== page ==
The last thing that happened before my pre-takeoff sprint was just around three or four corners and two or three hundred of those charming bridges over smelly canals away. All those charming bridges are worn from millions of touristy toes eroding the stone steps until they become a treacherous course to walk, even sober. It’s why the pace in Venice is so terribly slow. No one can rush anywhere without fear of a tossed basket or broken ankle. Fifteen minutes pre-Rialto-flight, I was running over small bridge after small bridge like some demented gazelle. I was looking up on the buildings trying to decipher the cryptic street signs and directions that were painted up on the walls almost beyond sight. The arrows pointed everywhere and at everything, St. Mark’s Square, Piazza de Tourist Trap, this way to the water bus to the Guggenheim. They all pointed to things I didn’t want. I seemed to be dyslexic, unable to read anything that pointed to or said “Ponte de Rialto”. Those slick Italians had the gall to put up unreadable signs in Italian and Spanish, neither of which I can read. Okay, I can read them, but at the point where the acid was kicking in everything looked like Pizza Pizza Pizza.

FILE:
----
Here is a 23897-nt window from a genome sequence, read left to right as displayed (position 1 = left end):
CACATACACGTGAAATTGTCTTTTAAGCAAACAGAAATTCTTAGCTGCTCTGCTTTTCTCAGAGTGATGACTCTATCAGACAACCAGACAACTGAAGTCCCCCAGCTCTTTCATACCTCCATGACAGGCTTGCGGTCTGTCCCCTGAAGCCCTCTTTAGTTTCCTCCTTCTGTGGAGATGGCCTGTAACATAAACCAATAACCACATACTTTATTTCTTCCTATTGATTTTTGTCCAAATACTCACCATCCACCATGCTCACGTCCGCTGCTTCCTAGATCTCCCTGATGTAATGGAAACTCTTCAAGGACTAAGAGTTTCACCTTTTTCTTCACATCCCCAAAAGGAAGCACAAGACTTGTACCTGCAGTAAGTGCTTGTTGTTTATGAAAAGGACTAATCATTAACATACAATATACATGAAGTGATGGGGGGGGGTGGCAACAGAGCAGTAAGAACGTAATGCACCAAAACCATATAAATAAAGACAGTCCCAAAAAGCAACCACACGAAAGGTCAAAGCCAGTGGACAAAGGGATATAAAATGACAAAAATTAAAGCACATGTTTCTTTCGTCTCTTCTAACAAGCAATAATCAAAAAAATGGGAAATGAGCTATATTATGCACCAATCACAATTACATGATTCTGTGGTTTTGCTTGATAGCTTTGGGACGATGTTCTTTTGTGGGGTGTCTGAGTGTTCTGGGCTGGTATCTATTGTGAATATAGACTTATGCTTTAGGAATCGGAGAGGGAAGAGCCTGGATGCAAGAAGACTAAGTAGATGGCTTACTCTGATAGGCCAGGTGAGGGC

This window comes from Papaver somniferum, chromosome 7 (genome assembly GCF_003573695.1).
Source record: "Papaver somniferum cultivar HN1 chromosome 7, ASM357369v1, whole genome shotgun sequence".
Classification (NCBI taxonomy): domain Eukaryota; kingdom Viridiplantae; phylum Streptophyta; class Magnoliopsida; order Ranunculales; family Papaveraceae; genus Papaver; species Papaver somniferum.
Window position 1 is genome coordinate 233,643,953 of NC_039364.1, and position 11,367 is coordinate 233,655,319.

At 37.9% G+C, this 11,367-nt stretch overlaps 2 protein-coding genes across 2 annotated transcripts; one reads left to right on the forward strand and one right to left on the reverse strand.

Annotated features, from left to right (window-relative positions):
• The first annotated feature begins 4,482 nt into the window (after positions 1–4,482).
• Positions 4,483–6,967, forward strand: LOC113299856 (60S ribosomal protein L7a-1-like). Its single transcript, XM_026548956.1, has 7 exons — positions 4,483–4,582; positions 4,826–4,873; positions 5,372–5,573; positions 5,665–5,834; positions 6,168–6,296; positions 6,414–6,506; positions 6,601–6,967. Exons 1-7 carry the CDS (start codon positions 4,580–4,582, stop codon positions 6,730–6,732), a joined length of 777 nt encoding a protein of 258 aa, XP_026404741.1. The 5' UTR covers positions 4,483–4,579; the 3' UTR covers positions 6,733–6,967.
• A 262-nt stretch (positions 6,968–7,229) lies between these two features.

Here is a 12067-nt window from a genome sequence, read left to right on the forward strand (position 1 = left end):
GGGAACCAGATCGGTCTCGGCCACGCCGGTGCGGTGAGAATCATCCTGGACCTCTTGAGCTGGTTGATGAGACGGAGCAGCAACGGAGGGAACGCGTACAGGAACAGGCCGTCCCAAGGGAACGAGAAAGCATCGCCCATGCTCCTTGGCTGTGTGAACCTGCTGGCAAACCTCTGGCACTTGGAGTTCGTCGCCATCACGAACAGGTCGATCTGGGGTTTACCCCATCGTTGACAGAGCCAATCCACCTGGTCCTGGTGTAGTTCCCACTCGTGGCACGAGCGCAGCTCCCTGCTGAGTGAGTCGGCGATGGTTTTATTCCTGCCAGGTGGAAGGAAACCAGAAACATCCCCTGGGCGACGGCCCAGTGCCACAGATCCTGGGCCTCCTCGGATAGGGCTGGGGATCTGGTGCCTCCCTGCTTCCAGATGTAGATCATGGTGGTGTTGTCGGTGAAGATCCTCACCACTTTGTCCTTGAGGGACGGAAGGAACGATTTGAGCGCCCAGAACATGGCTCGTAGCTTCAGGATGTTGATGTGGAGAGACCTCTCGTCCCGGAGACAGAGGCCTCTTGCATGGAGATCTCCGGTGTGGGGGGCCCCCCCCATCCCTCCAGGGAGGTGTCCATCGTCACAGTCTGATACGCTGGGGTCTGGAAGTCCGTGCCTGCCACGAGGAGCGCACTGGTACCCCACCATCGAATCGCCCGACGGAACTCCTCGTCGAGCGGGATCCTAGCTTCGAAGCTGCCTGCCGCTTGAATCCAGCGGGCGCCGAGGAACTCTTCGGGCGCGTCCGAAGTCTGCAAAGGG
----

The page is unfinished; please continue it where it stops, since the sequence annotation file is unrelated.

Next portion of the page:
I’m too American for words, huh? Do you speak English? Oh but wasn’t I going to tell you about how I got to the Rialto bridge? Acid baby. I can think of ten things at once and remember none of them one second later. Ha.
The bridges and stone steps, alleys and tunnels, all of them sometimes dead-ended, so the crazy ballet I performed made frequent u-turns. It started near the small hotel that I was staying at, four rooms to let, minibar stocked with crap. The TV didn’t work. It only got some sort of fashion channel, squiggly with snow and hiss that sent me out into the night in search of the pounding electronic beat of some exotic disco that I heard wafting in through my hotel window like carbon monoxide. I was like dead before I knew it, following the rhythmic zombie beat- I was hypnotized.